quite good. one example, after 9/11, the police athletic league in new york added cricket to its list of sports. it's way of making sure that communities that come from different traditions are not separated from their governments and feel like they're partners and not adversaries. >> i don't think there's any doubt one of the first steps in radicalization is isolation and the need to better understand. we've done a lot of work over the last, you know, really since the 90s on concepts called community policing. this is just -- community policing became the model of surge mentality in the military as we're looking at not fighting nation states as much as fighting rogue groups. i think it's really interesting to think about community policing in those dynamics. i'm very concerned about the reduction in resources to local law enforcement where this has to happen on the ground with real resources and real
commitment and real training. to address not only that -- the concerns that you would have keeping a community safe, but then the critical important role that local law enforcement plays in counterterrorism. and so i am deeply concerned about the cuts to community policing and the cuts to the anti-terrorism program at dhs. >> senator, i could not agree with you more. state and local and police and medical and fire, all these people on the front lines, they have to understand it. if they're not funded to learn it, they won't recognize it and we will end up with violence after the fact. so much of this is now occurring on the internet. it is not as a general matter, it is not occurring in mosques. it is not occurring in public spaces. it is occurring on the internet for individuals. and helping local officials also understand that piece, and then address that piece, is something
that they are not accustomed to. it's not regular community policing and it's critically important. >> those are the kinds of things we've seen just for a second, when you look at what we've been able to do in child pornography, which has been an incredible model we could adopt in this fight. you know, the child pornography work that's being done by the department of justice is, i think, a great model for the work that can be done here in terms of images and messages that could be shared broadly with all of law enforcement. >> absolutely. i think nick mick is hailed as a success story. i have note there have been bipartisan bills in the past, as recently as 2015 coming out of the senate select committee on intelligence by chairman burr and vice chairman feinstein requiring a similar approach and those have been strongly resisted. it's complex issue but i think it's one with which the senate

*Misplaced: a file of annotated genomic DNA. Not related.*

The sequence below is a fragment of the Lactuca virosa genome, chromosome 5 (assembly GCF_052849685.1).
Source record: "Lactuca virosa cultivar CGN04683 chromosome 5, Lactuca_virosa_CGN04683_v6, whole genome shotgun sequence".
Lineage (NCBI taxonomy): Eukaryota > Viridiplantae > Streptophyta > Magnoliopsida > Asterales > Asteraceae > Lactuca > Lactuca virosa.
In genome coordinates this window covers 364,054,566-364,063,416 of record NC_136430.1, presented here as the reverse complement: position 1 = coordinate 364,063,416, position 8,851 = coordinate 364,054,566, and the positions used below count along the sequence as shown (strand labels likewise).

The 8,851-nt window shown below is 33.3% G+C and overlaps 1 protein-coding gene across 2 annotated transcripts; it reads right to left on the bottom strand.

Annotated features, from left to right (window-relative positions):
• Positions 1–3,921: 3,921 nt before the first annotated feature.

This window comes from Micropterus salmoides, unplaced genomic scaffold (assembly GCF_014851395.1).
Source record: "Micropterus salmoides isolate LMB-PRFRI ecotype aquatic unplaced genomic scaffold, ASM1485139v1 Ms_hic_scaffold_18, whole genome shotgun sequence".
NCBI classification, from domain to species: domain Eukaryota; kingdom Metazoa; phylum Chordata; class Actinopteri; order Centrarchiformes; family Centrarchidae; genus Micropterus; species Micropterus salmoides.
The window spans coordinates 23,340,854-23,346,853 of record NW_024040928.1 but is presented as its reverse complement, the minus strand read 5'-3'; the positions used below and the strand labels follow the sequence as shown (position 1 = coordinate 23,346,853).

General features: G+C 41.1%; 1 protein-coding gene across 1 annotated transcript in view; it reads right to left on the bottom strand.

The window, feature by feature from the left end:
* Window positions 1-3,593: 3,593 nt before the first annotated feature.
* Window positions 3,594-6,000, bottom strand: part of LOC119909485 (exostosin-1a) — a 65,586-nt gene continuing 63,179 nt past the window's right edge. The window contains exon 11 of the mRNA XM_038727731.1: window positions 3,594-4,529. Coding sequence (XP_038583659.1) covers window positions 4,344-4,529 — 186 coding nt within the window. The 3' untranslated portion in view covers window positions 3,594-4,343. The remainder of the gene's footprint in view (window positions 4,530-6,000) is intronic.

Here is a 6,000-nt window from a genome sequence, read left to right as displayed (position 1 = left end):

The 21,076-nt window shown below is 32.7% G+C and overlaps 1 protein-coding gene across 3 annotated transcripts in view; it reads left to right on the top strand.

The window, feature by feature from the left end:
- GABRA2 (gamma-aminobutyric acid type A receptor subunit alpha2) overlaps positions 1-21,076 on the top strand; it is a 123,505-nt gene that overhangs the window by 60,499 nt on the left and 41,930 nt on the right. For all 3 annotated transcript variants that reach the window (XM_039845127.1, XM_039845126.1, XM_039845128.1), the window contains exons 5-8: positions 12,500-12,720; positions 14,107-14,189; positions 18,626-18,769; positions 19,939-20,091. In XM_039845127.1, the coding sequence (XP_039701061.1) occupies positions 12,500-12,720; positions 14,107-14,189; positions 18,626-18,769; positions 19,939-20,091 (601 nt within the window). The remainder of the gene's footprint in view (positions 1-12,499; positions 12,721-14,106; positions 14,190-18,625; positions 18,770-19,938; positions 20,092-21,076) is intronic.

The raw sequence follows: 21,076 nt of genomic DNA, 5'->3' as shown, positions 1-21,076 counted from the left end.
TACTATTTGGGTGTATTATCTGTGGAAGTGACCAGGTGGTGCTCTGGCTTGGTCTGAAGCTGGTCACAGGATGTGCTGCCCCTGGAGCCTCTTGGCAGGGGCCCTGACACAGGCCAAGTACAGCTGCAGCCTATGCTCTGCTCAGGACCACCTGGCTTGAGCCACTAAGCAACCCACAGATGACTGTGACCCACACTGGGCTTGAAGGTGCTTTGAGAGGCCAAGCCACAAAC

will have to tackle. >> senator peters. >> thank you, mr. chairman. first i'd like to send my thoughts and prayers as well to all the victims in this morning's shooting in alexandria and thank the capitol police for what you do each and every day. thank you so much. today's topic is certainly a very important one. i appreciated the testimony of all the witnesses today. and recent tragedies certainly underscore the threat posed by violent extremism. reading through some of the written testimonies, i became concerned about a recurrent theme of anti-islamic sentiment. muslim and arab americans serve honorably in our military and our law enforcement agencies. in the intelligence community. and i will say they're an incredibly important part of the social fabric in my state of michigan. and they contribute a valuable and necessary perspective to that that is critical for keeping all americans safe. and perpetuation of anti-islamic